Canteen owners are in despair. They say sales have fallen by 70% during the last six years. Meanwhile, they feel obliged to let kids have food on credit, something which had not been the case before. Many run up tabs their parents are unable to pay from one year to the next.
Only about half the students in any school purchase things from the canteen, and they choose the least expensive items, since they only have one euro on average to spend. This is enough for one tyropita (cheese pie) or a koulouri (round bread stick) and a small bottle of water.
Often the canteens, together with the teachers and the parents’ committee, are called upon to subsidize snacks for needy students. A lot of canteens give out leftover food at the end of each day.
But canteen owners are not rich. Many have already closed up shop, and some schools are having problems replacing them. The increase in taxation to 23% is not helping.
In some areas, a lot of kids don’t bring anything to eat from home, even when they have to stay at school until 4.15 pm. In many cases the Church has stepped in, offering a large number of school snacks. Also the Prolepsis Institute is implementing a program of Food Aid and Promotion of Healthy Nutrition for the 3rd year running, with a grant from the Stavros Niarchos Foundation. In 2016 it serves food to 148 schools (11.617 children) in different areas. However, the number of students who have applied to join the program are more than 260.000.
Since 2012 more than 11,5 million meals have been distributed to 480 schools and 80.000 students.
The daily menu includes a breadstick or a sandwich, a piece of fruit, milk and yoghurt with honey. There is an effort to make the meals as healthy as possible, with wholewheat bread, vegetables in the sandwiches, as well as traditional cheese or spinach pies. There is also a program for educating the children in healthy nutrition as Prolepsis feel this is important for the prevention of obesity.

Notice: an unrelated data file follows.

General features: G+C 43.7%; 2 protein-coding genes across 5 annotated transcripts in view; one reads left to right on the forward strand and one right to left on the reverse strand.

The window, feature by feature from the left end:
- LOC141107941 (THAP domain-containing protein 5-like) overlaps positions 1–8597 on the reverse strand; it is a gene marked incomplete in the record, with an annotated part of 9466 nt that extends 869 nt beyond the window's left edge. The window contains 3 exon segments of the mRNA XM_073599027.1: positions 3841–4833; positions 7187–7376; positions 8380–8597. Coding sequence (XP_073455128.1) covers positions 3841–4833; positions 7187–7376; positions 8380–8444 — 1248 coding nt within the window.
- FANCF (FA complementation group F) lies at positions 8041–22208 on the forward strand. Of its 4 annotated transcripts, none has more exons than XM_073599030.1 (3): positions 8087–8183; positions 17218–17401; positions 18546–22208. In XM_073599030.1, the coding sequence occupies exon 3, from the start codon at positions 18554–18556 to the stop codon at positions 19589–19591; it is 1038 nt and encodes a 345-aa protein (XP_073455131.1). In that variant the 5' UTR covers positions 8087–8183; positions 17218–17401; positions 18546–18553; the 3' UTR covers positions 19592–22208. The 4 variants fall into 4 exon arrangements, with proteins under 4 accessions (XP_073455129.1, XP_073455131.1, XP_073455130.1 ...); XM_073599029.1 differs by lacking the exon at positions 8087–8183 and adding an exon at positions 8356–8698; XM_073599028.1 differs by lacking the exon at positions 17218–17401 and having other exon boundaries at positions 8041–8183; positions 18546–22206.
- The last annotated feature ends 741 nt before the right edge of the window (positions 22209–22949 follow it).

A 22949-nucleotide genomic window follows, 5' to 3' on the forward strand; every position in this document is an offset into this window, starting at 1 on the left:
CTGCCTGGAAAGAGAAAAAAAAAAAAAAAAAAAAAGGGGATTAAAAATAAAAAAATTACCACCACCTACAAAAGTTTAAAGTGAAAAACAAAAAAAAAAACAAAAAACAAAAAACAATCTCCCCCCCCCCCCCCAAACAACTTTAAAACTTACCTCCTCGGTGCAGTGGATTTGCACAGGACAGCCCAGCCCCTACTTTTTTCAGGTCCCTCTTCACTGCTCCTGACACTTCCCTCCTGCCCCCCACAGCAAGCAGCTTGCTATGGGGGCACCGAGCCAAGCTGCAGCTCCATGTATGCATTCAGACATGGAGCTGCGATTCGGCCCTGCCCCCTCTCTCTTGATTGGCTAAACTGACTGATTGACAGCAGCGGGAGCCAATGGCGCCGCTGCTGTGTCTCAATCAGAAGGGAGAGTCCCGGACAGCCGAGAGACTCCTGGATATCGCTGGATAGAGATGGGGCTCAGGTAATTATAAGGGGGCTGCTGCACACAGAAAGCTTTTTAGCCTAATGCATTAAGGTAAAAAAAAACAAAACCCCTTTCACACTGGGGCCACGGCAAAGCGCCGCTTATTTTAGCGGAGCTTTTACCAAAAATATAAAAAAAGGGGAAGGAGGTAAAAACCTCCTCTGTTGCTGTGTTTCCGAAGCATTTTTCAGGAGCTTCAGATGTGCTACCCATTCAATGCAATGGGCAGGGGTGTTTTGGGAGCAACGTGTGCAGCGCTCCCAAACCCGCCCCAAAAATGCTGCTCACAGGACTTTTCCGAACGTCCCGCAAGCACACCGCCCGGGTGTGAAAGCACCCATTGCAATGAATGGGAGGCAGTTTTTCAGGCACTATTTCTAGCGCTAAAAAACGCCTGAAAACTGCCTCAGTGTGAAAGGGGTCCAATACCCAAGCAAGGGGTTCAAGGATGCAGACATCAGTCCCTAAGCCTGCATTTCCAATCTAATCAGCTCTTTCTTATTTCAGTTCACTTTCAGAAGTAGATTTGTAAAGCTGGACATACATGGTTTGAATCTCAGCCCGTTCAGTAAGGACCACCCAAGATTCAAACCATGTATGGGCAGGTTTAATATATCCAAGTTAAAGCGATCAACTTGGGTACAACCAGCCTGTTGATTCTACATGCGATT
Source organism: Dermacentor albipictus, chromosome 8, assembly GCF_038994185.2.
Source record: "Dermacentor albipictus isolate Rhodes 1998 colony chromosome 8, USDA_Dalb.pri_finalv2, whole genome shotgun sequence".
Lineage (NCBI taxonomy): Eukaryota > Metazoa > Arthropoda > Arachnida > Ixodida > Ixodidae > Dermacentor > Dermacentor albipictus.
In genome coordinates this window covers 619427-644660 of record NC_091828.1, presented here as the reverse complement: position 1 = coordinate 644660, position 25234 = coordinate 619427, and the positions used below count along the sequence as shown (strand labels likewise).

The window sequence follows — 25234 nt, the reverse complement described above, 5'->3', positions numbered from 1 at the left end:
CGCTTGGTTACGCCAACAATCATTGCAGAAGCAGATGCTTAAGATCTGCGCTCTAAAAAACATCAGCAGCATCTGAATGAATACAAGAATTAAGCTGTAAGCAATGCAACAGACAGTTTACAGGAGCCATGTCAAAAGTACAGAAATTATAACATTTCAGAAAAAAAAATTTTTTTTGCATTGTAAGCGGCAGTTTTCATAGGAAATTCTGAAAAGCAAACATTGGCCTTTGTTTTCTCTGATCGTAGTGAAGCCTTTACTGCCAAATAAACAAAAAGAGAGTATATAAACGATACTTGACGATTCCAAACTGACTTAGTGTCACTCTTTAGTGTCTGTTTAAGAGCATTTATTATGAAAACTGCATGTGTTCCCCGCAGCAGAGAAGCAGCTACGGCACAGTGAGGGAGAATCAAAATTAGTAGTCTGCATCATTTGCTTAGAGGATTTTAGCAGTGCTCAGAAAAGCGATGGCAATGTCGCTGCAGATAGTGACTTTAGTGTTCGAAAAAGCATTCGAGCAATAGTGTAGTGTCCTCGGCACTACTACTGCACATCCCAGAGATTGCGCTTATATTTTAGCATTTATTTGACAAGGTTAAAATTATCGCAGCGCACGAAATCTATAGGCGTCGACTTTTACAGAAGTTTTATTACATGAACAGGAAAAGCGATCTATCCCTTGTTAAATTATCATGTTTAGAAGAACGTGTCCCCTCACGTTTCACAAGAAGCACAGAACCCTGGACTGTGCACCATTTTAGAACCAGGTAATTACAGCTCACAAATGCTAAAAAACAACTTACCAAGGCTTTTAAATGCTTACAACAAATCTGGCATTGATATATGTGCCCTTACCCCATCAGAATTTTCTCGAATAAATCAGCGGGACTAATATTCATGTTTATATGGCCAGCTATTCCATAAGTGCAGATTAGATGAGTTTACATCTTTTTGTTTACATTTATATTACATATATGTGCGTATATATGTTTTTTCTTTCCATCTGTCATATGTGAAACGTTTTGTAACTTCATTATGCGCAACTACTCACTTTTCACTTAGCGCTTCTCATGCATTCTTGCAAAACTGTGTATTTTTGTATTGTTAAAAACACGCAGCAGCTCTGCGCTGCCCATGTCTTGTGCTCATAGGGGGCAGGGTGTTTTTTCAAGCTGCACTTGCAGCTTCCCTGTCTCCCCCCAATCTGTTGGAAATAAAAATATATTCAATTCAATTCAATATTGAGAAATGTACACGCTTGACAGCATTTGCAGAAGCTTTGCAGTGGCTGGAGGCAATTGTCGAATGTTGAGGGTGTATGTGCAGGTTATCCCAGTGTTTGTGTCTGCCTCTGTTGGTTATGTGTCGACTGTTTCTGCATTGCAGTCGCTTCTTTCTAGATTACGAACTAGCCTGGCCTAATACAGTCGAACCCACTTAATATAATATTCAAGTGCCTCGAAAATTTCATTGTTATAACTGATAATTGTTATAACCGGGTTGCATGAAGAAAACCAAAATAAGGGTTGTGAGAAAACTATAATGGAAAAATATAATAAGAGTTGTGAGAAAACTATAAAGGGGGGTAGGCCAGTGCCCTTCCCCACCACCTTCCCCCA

Finally, Prolepsis has set up a campaign to get companies to sponsor individual schools, so that not a single child has to go without a snack.
I love food, all kinds of food. Gourmet food, soul food, street food, ethnic food, home cooking. So I thought it would be amusing to do a little research on Greek cuisine, because it’s fun to think we have a lot of the same things on our plate as Plato (forgive the pun!)
Some Greek recipes have existed for thousands of years, especially those including local produce such as oranges and lemons, pomegranates, tomatoes, grapes, figs. And, of course, olive oil – our liquid gold.
The first cookbook ever to be written is credited to Archestratus, a Greek poet living in Sicily around 350 B. C. It’s a poem called Υδηπάθεια (Life of Luxury) written in hexameters, of which only 62 fragments survive. The poem is in fact a gastronomic guide, where the author tells of his travels around the Mediterranean in search of the best food and wine. Like today’s foodies, Archestratus loved learning the culinary traditions and customs of different places. He believed in the importance of quality ingredients, which had to be fresh and in season, and cooked simply, with little fat, using seasoning lightly in order to enhance and not mask their flavor.